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Upskilling UK Production Workers Today


 machine engineering factThe ‘Made in Britain’ phenomenon has seen the UK’s garment manufacturing industry boom in the past decade.

Capitalising on Britain’s reputation for excellence, retailers are turning more and more to onshore manufactures for fast track, quality production. This has seen an increase in jobs created for the UK manufacturing sector.

Whilst this is great news for the economy it can’t go unnoticed that there is a shortage of skilled workers here in the UK. The maintenance and quality checks for industrial sewing machines such as over lockers, lock stitch felling and cover stitch machine is a niche trade that unless the next generation is trained in will soon be diminished. This is exactly why we are offering two courses in Industrial Apparel Machine Maintenance where learners will be taught how to identify tool and components for a range of industry machines.

Machine Maintenance Level 1 is a six week accredited course teaching the routine maintenance and quality checking of a flat bed. Candidates receiving Job Seekers Allowance or working less than16 hours a week are eligible to take this course for free if registering before October 31st 2015.

machine engineering smallThis course could potentially lead to the Level 3 Apprenticeship Programme; including a placement with an employer across the 24 month course (four days a week in the working environment and one per week being trained in machine maintenance at the Fashion Technology Academy in order to achieve the Level 3 qualification).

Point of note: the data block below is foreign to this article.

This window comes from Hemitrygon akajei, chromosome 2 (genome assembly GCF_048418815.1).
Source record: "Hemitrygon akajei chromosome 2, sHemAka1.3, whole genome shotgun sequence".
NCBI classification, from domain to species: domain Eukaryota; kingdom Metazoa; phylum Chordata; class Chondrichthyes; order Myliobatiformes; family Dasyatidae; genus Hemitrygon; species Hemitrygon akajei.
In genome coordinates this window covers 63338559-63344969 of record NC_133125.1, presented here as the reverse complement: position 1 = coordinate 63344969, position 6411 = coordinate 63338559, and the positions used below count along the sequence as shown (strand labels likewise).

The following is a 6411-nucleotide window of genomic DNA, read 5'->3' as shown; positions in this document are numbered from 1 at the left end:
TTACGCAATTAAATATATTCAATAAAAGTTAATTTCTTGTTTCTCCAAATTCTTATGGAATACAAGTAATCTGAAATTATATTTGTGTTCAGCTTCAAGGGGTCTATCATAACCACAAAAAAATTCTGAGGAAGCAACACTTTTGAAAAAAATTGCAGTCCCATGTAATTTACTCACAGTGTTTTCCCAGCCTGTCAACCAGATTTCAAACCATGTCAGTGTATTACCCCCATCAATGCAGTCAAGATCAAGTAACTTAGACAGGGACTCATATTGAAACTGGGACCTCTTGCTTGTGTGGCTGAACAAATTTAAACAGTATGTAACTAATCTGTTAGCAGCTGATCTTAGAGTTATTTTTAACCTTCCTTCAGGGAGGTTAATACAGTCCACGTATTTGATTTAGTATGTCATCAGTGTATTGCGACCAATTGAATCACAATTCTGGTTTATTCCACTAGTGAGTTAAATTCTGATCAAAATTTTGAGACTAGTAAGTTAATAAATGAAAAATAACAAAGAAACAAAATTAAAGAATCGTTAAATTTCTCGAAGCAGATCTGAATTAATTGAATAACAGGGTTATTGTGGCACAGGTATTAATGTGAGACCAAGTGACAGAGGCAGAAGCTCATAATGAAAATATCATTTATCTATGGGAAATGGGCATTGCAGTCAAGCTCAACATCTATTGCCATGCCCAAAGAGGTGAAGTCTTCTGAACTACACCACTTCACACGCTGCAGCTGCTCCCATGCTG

Level 1 Quality Control is a six week accredited course; Learners will gain knowledge of all aspects quality control measures. They will learn how to demonstrate an understanding of finishing procedures for sewn products, how to use equipment and prepare for pressing and gain a basic understanding of fabric qualities and faults. This course includes an introduction to workshop health and safety; including identifying potential risks and hazards and how to reduce them, demonstrating the correct use of PPE, manual handling techniques and recognising the key aspects of health and safety legislation.

Following over 30 years of manufacturing decline and consequent loss of skills, the FTA seeks to fill the gap by training over 1,000 people a year by 2019, opening up job opportunities for 1,000’s.

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Related articles:

FTA Open Day for Council Representatives

The FTA Goes Global

Made in Britain – Why Is It So Important?

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